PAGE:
GREENSBORO, N.C. -- An investigation that began in February after tens-of-thousands of gallons of coal ash spewed into the Dan River, is just heating up.
The leak happened after a stormwater drain burst at Duke Energy's Dan River Steam Station in Eden.
The state then released information to the media and the public.
This coal ash spill has become a spill of disputes. Who knew what, when? When will it be cleaned up and who will pay? More importantly, are any water sources damaged?
Crews from Duke Energy and the N.C. Department of Natural Resources have visited the site for weeks and continue to check the water to make sure it's safe for drinking and recreation.
On Thursday, April 24, WFMY News 2 has dedicated reporters Frank Mickens, Morgan Hightower and Ben Briscoe to break down the coal ash spill and what it means to you, your family, your water and your wallet.
Duke Energy's retired plant in Eden, NC started spewing coal ash in early February. It has led to many questions and investigations involving lawmakers, Duke Energy and NC Environment health officials.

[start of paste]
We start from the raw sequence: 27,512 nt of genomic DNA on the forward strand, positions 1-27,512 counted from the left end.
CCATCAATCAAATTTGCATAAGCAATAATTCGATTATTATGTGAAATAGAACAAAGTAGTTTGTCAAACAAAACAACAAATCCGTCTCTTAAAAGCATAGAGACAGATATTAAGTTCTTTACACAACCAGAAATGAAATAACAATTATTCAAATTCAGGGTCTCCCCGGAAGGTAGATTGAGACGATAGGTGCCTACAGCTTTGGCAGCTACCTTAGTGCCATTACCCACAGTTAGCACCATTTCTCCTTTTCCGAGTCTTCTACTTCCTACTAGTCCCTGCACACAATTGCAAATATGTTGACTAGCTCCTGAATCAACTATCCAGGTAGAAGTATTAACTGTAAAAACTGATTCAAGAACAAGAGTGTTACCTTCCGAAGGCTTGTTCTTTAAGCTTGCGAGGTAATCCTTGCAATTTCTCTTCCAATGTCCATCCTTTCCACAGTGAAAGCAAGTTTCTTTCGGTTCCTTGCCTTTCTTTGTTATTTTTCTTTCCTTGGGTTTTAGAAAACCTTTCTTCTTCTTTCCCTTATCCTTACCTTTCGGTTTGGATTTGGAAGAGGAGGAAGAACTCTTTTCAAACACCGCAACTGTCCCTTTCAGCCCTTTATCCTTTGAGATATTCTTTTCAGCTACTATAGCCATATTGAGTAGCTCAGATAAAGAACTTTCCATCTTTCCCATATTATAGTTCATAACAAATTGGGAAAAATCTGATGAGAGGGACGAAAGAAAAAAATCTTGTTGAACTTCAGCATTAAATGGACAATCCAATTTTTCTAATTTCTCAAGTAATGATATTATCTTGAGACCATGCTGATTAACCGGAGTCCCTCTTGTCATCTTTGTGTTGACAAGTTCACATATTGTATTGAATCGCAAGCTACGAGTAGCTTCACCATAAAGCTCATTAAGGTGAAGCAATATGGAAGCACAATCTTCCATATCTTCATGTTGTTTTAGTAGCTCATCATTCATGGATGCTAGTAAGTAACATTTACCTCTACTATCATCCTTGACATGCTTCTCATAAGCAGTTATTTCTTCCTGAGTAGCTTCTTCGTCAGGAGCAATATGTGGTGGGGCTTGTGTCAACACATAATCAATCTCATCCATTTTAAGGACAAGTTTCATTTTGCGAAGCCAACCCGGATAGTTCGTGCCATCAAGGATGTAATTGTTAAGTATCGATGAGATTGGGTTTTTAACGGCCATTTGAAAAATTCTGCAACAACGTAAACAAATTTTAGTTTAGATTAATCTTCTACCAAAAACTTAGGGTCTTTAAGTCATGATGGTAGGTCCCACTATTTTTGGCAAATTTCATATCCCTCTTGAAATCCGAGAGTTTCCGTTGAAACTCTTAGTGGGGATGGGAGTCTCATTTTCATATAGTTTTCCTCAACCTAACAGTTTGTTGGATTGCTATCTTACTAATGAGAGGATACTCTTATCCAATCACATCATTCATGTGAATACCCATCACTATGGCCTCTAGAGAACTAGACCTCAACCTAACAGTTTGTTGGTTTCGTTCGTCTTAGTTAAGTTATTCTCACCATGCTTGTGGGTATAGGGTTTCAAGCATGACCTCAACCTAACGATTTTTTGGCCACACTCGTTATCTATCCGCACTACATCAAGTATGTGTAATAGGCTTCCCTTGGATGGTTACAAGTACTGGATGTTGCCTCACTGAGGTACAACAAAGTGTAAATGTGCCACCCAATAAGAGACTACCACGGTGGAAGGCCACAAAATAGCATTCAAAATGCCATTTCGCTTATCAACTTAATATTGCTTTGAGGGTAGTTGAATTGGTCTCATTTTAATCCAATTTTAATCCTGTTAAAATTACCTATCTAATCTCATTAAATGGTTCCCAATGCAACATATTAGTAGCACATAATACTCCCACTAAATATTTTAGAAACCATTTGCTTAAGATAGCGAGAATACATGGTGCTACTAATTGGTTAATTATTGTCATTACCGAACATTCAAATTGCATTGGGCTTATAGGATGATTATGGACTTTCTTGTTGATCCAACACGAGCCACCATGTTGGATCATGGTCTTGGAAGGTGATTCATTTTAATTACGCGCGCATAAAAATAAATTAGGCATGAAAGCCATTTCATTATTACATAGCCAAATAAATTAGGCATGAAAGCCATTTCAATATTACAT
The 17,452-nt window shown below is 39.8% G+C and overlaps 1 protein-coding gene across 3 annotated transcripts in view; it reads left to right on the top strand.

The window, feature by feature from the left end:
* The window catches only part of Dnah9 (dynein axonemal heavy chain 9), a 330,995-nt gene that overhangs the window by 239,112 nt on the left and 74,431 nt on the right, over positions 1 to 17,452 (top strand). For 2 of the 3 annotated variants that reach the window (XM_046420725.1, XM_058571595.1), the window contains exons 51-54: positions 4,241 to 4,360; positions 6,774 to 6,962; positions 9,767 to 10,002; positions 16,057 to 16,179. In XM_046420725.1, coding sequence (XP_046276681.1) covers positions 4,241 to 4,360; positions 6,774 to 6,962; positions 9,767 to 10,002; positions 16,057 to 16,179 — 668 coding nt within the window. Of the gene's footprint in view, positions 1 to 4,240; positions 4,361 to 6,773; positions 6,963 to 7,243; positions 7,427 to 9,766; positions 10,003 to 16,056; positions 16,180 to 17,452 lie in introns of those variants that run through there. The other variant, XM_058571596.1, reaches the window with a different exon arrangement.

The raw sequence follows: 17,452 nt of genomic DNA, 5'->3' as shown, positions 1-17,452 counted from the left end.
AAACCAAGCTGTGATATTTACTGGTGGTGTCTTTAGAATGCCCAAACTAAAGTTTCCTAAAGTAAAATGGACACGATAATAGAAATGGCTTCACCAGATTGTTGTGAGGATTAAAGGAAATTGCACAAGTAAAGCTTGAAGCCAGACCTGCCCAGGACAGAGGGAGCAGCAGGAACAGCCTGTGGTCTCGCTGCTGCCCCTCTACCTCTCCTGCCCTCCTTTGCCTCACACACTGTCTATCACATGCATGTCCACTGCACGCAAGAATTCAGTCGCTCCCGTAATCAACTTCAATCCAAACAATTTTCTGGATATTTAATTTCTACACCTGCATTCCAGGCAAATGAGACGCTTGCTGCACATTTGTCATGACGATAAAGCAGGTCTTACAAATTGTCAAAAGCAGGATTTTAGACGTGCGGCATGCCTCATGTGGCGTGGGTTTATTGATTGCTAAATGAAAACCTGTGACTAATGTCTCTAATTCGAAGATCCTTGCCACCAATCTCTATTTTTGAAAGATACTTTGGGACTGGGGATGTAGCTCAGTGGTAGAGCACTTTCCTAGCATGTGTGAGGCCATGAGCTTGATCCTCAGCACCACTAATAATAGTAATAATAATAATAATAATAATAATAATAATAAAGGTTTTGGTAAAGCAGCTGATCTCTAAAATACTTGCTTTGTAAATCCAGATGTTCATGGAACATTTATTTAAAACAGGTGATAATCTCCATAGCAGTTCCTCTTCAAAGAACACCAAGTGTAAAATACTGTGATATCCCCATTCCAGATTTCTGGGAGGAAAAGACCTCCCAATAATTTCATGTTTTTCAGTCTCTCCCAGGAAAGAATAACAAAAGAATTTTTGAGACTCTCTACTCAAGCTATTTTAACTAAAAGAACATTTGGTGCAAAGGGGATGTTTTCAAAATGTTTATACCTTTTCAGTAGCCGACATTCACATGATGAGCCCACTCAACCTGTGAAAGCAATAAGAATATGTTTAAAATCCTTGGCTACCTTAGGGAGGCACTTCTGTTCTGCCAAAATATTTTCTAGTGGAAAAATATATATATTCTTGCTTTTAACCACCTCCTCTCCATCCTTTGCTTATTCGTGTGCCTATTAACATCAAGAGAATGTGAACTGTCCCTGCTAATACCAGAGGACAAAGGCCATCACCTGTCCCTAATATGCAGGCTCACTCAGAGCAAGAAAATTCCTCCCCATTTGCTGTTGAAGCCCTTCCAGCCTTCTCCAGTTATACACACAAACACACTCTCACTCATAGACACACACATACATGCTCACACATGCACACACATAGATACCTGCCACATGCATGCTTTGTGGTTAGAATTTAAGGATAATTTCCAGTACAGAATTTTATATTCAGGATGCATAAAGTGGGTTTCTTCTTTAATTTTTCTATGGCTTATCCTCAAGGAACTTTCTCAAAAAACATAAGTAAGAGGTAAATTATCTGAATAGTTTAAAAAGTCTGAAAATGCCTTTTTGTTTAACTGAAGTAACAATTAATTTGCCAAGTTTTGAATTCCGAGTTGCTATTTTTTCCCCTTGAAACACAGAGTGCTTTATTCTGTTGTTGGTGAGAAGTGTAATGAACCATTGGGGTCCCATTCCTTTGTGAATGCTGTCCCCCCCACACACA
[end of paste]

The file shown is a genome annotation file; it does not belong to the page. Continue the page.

WFMY News 2's Frank Mickens investigated the thousands upon thousands of dollars that Duke Energy and Duke employees contribute to politicians. One state representative says "It's a little bit of pay to play in Raleigh right now."
WFMY News 2's Morgan Hightower is investing how the coal ash spill is impacting our drinking water and fish and wildlife. She's also asking if the state or Duke missed the warning signs that could have prevented this spill.
2WTK's Ben Briscoe visited Kingston, Tennessee, where city leaders say they are battling an image problem five years after its coal ash spill.
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READ: Coal Ash Full Coverage